SHOSTAKOVICH Symphony No 10
Andris Nelsons’s first (live) recording as Music Director of the Boston Symphony is quite something. It carries the title ‘Under Stalin’s Shadow’ though, of course, the Tenth Symphony – premiered just months after Stalin’s death in 1953 – was the point at which Shostakovich emerged from that shadow defiantly brandishing his own musical monogram – DSCH – like a medal of honour. But while the Tenth is in itself a before-and-after-Stalin chronicle, Nelsons has added a preface in the shape of the stupendous Passacaglia from the composer’s opera Lady Macbeth of the Mtsensk District – the piece which first found disfavour with the dictator and his regime.
So shock-and-awe arrives with a vengeance in the screaming organ-like chords which portend Katerina Izmailova’s destiny – the State bearing down on this liberated woman for the crimes to which she has been driven. It is the musical embodiment of oppression, this extraordinary interlude, and the irony is that Stalin should not recognise it as such but rather find offence in its crushing dissonance. And, my goodness, Nelsons lays down the monster climax with almost obscene relish, howls of derision from the woodwind choir and the Boston trumpets recalling a thrilling stridency from days of yore when the principal from the Münch and Leinsdorf eras would lend a steely, blade-like gleam to the tutti sound.
It’s a really affecting segue then from the impenetrable darkness of its closing bars into the long string bass-led introduction of the Tenth Symphony. Nelsons’s performance is mighty, marked by a wonderful nose for atmosphere and a way of making space for the succession of desolate wind solos – first clarinet, later bassoons and piccolos.
The inexorability of this beautifully proportioned, arch-like first movement is judged to perfection. There is that forlorn little dance for flute that morphs into a cry of such despair in the huge development climax and later emerges in clarinets striving hope against hope to keep the spirit of optimism alive.
I mentioned the despairing climax of this movement, an upheaval so great and so protracted as to seem insurmountable – but what makes Nelsons so lethally impressive here is the precision with which he addresses every accent, every ferocious sforzando. He is the most rhythmic of conductors and the trumpet topped brass here are possessed of a unanimity that makes them absolutely implacable.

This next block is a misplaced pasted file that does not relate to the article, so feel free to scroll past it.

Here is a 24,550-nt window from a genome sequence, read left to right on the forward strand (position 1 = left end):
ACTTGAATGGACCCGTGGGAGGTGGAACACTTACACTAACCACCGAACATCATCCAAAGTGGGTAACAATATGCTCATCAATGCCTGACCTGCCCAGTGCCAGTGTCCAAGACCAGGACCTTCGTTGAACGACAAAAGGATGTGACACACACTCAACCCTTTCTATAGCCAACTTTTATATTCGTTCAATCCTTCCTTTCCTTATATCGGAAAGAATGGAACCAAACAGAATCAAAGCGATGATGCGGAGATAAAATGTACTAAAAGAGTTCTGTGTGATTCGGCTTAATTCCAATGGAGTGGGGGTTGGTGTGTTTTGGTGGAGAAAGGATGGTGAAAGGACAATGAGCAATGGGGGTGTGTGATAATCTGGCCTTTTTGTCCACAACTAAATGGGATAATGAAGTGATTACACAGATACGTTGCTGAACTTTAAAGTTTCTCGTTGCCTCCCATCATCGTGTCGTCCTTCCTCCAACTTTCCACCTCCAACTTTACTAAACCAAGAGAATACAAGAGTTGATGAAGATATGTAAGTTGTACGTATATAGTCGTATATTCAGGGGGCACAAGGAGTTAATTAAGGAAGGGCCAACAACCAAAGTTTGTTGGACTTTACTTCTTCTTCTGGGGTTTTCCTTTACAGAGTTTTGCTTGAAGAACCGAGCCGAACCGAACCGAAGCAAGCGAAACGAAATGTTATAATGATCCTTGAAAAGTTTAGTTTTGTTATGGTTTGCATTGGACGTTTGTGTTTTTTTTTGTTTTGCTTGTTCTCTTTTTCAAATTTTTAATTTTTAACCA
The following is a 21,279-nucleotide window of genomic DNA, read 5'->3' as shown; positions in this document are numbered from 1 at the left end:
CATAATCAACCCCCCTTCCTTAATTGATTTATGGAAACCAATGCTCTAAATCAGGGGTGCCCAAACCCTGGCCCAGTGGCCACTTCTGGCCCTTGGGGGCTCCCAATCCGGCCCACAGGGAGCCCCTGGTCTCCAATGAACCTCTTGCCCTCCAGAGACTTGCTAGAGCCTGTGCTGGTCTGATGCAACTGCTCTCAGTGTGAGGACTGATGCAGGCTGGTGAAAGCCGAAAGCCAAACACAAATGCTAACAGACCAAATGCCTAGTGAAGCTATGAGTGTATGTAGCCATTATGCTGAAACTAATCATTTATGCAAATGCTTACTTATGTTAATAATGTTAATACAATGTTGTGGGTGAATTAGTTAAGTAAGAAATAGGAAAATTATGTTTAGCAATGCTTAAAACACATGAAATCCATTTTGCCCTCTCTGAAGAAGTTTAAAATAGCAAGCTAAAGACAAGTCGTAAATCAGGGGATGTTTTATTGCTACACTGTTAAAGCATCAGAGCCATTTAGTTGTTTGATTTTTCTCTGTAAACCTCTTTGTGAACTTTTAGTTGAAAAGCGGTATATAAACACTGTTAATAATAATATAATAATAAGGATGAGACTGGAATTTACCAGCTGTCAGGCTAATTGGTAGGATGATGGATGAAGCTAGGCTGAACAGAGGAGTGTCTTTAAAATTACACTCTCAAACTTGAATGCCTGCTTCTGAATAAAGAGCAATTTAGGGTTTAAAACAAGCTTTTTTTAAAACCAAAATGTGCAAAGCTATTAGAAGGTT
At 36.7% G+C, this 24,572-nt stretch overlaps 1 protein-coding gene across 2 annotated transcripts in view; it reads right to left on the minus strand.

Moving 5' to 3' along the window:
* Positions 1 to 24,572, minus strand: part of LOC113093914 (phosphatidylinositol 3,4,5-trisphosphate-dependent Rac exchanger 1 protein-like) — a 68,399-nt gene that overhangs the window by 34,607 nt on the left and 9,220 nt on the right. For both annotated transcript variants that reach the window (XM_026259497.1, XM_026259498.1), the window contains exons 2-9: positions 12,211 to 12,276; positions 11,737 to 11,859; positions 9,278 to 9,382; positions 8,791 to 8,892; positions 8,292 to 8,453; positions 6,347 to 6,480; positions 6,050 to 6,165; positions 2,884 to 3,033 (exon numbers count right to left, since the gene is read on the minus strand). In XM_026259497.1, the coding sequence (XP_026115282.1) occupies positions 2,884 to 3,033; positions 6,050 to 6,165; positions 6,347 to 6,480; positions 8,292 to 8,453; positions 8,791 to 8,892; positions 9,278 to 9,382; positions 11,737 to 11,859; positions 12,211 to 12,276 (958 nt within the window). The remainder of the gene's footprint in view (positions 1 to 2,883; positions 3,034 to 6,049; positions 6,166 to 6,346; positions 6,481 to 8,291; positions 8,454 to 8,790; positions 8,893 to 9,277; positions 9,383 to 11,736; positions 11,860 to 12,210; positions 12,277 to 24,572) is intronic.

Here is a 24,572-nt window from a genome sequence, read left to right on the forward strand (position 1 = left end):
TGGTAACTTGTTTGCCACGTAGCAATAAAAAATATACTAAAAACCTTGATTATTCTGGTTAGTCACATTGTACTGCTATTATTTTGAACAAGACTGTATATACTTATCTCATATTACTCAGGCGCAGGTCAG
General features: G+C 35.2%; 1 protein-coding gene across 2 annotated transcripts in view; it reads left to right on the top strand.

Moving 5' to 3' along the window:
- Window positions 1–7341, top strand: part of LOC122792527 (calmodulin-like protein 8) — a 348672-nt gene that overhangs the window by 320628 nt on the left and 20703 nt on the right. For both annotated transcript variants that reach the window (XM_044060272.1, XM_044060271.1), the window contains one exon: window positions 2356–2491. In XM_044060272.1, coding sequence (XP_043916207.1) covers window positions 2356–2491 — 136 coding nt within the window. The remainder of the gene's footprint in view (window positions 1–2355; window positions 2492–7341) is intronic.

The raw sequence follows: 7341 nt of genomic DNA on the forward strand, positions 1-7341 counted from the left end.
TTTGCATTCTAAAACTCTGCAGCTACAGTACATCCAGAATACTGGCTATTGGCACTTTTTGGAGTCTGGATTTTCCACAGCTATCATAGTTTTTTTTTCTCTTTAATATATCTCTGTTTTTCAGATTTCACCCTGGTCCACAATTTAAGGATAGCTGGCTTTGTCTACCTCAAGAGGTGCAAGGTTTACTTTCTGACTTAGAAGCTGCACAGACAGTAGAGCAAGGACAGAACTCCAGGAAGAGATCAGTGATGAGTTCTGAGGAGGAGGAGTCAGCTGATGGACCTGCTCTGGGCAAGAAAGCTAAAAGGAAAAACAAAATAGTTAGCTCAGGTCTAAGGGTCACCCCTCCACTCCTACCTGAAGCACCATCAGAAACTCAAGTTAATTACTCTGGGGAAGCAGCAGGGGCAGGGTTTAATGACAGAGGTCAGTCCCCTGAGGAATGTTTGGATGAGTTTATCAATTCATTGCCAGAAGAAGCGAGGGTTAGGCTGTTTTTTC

I should add that every thematic motif, every cross-reference and transformation is clearly delineated. Not in any sense forensic, as in sterile, just startlingly clear. And as Nelsons negotiates the aftermath of this crisis with great intakes of breath from his cellos and basses, we come full-circle into the bleak coda, where two piccolos vainly attempt a consoling roundelay.
The whirlwind scherzo ensues – and whether or not this was intended as a thumbnail sketch of Stalin tearing through the fabric of the symphony is immaterial: something destructive this way comes, and at great speed. Well, more the illusion of speed (emphatic and imperative) because again it’s the rhythmic precision, the snap of the syncopations and absolute security in the playing of them that takes the breath away. When the trombones make their invasive presence felt midway through the movement there is more than a hint of Red Army bullyboy tactics in the attitude they convey and, by contrast, Nelsons makes much of that eerie motoric passage in the strings which follows, as if quietly generating more energy for the closing bars.
So much for the ‘before’. Emerging from the dust of the scherzo comes the ‘after’ – the composer reasserting his identity in the coded musical form of his own monogram, DSCH. It’s there almost before you know it, offsetting evocative horn solos (beautifully attended by the BSO principal) and reiterating itself through the folk dance at the heart of the Allegretto. What a mysterious movement this is (closer to a Mahlerian Nachtmusik than anything else in Shostakovich) and how subtly Nelsons explores its shadowy subtext.
I have mentioned the beauty and personality of the wind-playing throughout this performance, and the plaintive oboe solo which first scents a new dawn at the start of the finale is especially poignant. Be in no doubt that this is one of the finest performances that I have ever heard of this great piece (it must surely bid fair for ‘best in catalogue’) and to say that it augurs well for Nelsons’s future with the Boston Symphony is an understatement and then some. This was a shrewd appointment.
Symphony Hall, Boston (modelled after Vienna and Amsterdam) sounds wonderful, too, the thunderous restatement of the DSCH motif at the heart of the finale packing a huge punch and preparing us for the fireworks of the coda, where defiant timpani have almost the last word with it. Almost, but not quite. Stalin may have been dead but his pernicious legacy was very much alive.